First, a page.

Etiopathogenesis. Pathogenic factors include dysregulation of the innate immune system as evidenced by an increased baseline expression of cathelicidin and kallikrein 5; a defect in neuroinflammatory mechanisms; reactive oxygen species; abnormal barrier function; solar irradiation; vascular hyperactivity; and local inflammatory reactions to cutaneous microorganisms such as Staphylococcus epidermidis, Bacillus oleronius, and skin mites Demodex folliculorum and Demodex brevis.5,6,8

Predisposing factors include consumption of alcohol, hot beverages, spicy foods, nuts, chocolate, and cheese; smoking; sun exposure; extremes of temperature; irritation from topical products (eg, waterproof cosmetics); drugs (eg, vasodilators, corticosteroids, nicotinic acid); a family history of rosacea; strenuous exercise; and emotional stress.5,8,9 Menstruation and pregnancy can also exacerbate rosacea.4,5

Histopathology. Histopathologic examination of a classic lesion in erythematotelangiectatic rosacea usually shows dilation of superficial blood vessels and low-grade perivascular lymphohistiocytic infiltrate.8,10

In papulopustular rosacea, histopathologic examination of a papule usually reveals prominent perivascular and perifollicular infiltrate in the superficial and mid-dermis consisting of lymphocytes, neutrophils, and plasma cells, while histopathologic examination of a pustule reveals superficial accumulations of neutrophils.8,10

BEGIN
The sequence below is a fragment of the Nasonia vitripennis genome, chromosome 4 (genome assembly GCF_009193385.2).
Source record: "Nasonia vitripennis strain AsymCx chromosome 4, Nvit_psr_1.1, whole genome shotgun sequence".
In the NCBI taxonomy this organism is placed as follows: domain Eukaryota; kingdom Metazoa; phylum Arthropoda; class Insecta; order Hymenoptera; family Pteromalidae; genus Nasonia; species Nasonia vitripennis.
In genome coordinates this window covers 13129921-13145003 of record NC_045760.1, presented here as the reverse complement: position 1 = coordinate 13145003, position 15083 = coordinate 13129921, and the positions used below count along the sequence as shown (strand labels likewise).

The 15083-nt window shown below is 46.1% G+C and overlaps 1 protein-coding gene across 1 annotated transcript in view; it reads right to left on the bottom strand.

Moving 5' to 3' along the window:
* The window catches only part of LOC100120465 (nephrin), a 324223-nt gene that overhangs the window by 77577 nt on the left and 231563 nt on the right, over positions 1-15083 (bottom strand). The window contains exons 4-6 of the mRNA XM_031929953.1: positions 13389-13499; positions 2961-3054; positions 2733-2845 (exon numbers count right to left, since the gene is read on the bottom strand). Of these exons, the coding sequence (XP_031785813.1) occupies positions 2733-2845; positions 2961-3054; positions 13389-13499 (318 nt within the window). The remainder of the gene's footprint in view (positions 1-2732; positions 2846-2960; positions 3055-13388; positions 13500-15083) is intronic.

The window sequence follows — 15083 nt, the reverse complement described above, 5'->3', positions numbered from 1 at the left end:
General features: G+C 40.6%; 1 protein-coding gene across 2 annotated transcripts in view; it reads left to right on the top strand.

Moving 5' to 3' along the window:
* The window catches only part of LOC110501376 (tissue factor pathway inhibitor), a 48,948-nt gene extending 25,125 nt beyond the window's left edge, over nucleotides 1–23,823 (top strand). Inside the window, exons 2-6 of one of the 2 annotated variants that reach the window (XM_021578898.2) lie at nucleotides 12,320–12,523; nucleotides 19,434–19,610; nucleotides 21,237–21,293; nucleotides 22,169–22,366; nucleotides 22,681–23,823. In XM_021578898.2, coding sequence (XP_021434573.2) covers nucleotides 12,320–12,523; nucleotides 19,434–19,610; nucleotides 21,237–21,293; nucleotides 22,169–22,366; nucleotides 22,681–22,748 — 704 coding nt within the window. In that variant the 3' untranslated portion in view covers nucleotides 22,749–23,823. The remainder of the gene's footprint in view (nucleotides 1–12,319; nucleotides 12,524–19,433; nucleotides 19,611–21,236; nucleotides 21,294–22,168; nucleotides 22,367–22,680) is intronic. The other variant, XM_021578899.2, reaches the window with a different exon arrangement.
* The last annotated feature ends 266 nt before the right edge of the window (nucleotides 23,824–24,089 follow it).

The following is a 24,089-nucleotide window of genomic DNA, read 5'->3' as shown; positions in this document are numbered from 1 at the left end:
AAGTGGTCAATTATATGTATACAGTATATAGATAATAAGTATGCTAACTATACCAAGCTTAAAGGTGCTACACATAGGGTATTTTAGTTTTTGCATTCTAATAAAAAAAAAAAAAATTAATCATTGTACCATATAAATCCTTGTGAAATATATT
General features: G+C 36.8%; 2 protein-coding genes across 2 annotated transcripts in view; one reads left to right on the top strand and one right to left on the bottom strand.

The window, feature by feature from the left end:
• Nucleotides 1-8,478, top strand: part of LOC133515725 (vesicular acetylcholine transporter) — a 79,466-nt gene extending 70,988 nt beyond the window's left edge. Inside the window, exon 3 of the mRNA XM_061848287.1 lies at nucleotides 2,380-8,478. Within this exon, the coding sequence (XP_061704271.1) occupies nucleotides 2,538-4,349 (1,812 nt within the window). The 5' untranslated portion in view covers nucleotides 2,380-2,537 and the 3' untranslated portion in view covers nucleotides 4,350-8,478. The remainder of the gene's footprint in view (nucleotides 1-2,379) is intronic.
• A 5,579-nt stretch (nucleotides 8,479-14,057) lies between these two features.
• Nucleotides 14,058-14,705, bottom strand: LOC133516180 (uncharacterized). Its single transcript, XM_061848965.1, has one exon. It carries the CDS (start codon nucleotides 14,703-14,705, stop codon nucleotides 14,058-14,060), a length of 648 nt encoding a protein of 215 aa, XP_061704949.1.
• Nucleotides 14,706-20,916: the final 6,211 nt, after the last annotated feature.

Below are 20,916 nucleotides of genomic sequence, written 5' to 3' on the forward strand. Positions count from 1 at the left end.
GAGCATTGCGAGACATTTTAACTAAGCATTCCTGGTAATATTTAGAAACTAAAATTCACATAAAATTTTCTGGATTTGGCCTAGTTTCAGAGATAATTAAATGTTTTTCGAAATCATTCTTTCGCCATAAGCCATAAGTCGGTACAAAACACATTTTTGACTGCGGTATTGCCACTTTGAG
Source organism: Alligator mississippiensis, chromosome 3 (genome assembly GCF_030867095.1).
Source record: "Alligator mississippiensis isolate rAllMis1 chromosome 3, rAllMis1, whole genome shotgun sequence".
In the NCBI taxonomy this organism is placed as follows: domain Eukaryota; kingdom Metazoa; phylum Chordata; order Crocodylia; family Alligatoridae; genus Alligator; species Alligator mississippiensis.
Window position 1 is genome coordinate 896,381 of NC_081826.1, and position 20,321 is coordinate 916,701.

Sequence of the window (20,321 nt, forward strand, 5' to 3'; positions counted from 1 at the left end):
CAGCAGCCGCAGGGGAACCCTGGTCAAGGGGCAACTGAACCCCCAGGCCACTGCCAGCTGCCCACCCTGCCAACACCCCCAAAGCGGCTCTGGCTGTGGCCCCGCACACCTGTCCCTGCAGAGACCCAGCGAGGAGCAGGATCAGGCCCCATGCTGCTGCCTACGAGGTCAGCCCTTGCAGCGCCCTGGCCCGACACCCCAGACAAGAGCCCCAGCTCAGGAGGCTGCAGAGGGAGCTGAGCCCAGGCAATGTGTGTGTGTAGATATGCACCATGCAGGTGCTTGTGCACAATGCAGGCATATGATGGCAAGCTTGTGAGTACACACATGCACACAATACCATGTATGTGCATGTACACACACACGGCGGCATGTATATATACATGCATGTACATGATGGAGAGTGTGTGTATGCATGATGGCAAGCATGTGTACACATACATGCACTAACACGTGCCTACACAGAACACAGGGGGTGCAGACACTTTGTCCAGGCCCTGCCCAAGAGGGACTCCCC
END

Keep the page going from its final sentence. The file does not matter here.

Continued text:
Histopathologic findings in phymatous rosacea include sebaceous gland hyperplasia, follicular plugging, telangiectasia, pronounced dermal thickening and fibrosis, and a large amount of dermal mucin.8,10

Clinical manifestations. Any of the 4 rosacea subtypes can coexist in a patient. Our patient had predominantly papulopustular rosacea.

Erythematotelangiectatic rosacea is the most common subtype and is characterized by persistent erythema of the central face, transient facial erythema (flushing), erythema congestivum, telangiectasia, skin sensitivity (burning, stinging, tingling sensation), and roughness and scaling of skin.5,8 The perioral and periocular areas are typically spared.5